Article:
The Seattle Mariners traded shortstop Omar Vizquel to Cleveland for shortstop Felix Fermin and first baseman Reggie Jefferson on Dec. 20, 1993.
Fermin played two seasons and 174 games for Seattle. Jefferson played in 63 games for the M's in 1994, with eight home runs and 32 RBI.
Vizquel enjoyed more longevity in Cleveland. He played 13 seasons and 1,478 games for the Indians. He won eight Gold Gloves, with 1,616 hits and a .283 average.
The Mariners traded Asdrubal Cabrera, a middle infielder batting .236 at Class AAA Tacoma, to Cleveland for veteran first baseman/DH Eduardo Perez on June 30, 2006.
Perez offered little assistance to the M's attempt to win the AL West, batting .195 with one home run and 11 RBI in a half-season.
Around 12:50 p.m. Monday, Cabrera waited back on an Anthony Swarzak changeup and whacked it into Target Field's right field bump-out for a three-run homer. This increased Cleveland's lead to 4-0 in what became a 5-2 victory for the first-place Indians.
This increased Cabrera's totals to 17 home runs and 58 RBI in 380 at-bats. That is quite an upgrade in power for a 25-year-old who had 18 home runs and 166 RBI in four prior seasons and 1,415 at-bats for Cleveland.
The moral of these tales is this: Seattle should never trade a shortstop to Cleveland -- particularly if he happens to wear No. 13 and come from Venezuela.
As Twins followers try to convince themselves the Indians are not a factor, there's no better place to like Cleveland in a matchup than at shortstop, the most important fielding position on a diamond.
The Twins have a shortstop who looks as if he learned the fundamentals at a baseball academy in Liechtenstein, not as a Gold Glove winner in the Japan League, and the Indians have the best shortstop in the American League.
"Flat out, Cabrera has been our MVP,'' Cleveland manager Manny Acta said after Game 1 of the split doubleheader. "He has saved a lot of runs with his defense. We knew he would do that. What surprises everybody is his power.''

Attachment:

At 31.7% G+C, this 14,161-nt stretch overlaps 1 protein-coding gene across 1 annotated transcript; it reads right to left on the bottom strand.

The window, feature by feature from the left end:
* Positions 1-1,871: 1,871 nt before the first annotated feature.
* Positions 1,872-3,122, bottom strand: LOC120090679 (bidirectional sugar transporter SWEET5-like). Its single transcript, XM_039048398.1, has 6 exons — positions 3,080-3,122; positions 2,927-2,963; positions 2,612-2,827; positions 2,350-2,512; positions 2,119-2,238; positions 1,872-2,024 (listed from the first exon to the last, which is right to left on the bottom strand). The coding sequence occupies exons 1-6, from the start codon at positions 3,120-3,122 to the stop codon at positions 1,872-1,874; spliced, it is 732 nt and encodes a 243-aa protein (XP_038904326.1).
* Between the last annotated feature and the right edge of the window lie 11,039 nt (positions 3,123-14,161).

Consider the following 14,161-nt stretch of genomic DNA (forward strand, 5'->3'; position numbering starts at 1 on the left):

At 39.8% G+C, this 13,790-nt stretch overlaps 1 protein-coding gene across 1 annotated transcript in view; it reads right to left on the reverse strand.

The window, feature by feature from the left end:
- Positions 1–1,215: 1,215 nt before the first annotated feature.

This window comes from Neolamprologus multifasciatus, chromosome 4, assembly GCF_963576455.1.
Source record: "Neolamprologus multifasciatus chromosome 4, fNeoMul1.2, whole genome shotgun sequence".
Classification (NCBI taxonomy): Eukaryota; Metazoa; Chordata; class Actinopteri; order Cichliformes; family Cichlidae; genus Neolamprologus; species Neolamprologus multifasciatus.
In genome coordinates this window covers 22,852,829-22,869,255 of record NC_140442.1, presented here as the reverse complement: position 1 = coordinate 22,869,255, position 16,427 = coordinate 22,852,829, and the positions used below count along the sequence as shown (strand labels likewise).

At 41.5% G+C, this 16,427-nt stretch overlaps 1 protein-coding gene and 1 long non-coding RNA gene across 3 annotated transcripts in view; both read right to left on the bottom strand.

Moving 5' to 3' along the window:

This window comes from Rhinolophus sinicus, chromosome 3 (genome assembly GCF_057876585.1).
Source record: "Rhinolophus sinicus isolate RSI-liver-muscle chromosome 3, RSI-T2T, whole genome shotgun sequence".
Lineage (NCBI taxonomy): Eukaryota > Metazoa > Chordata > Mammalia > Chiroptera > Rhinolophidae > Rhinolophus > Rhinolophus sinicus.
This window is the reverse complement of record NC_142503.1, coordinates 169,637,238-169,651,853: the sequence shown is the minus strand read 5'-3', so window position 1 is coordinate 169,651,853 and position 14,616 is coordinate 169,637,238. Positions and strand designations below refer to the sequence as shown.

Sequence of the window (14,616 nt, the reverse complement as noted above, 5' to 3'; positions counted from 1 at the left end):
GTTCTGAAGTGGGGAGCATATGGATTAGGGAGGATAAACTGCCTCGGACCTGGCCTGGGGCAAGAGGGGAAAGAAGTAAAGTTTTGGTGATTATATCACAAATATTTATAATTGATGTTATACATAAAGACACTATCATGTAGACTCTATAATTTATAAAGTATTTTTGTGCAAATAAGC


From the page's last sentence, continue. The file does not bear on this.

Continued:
Including his manager?
"I expected he would be in double digits,'' Acta said. "I didn't expect 20, but he is almost there.''
Cabrera first came to the Indians in early August 2007. On Aug. 15, the Indians put Cabrera in the lineup at second, kept him there, and missed the World Series by blowing a 3-1 lead in the ALCS.
"We were in a pennant race, and he took over at second, and I was really impressed with the way he handled the situation,'' said Travis Hafner, Cleveland's veteran DH. "Nothing he's done since then surprises me.
"The first couple of years, I think he was trying to hit for a high average. Now, if he gets his pitch, he's taking a rip and getting it in the seats.''
Another Cabrera, Orlando, is getting some of the credit for helping to transform Asdrubal from a solid presence to a star.
Two years ago, Orlando came in from Oakland in late July and filled shortstop for the Twins as they won the AL Central in Game 163 vs. Detroit. He moved to Cincinnati in 2010 and the Reds won the NL Central.
And now this -- a long-shot Cleveland team that has held first place for 93 of 109 days.
"More than us, the whole division has surprised me,'' Orlando said. "The Twins, Detroit, the White Sox -- nobody has taken charge, which means we have as much of a chance as anybody.''
Orlando is playing second base for the first time since brief duty there in 1997. There's no argument, not with Asdrubal making big-time plays regularly next to him.
"I saw his talent this spring and challenged him to be better,'' Orlando said. "You can't do that with everybody ... tell them that they haven't been the player they can be, that they have more. It has to be the type of guy who is going to fight you back and become a great player.
"I try to find a player like that with every team.''
Did Orlando issue such a challenge last year in Cincinnati?
He nodded and said: "Votto.''
That would be Joey Votto, the National League MVP of 2010.
Patrick Reusse can be heard noon-4 weekdays on 1500ESPN. email@example.com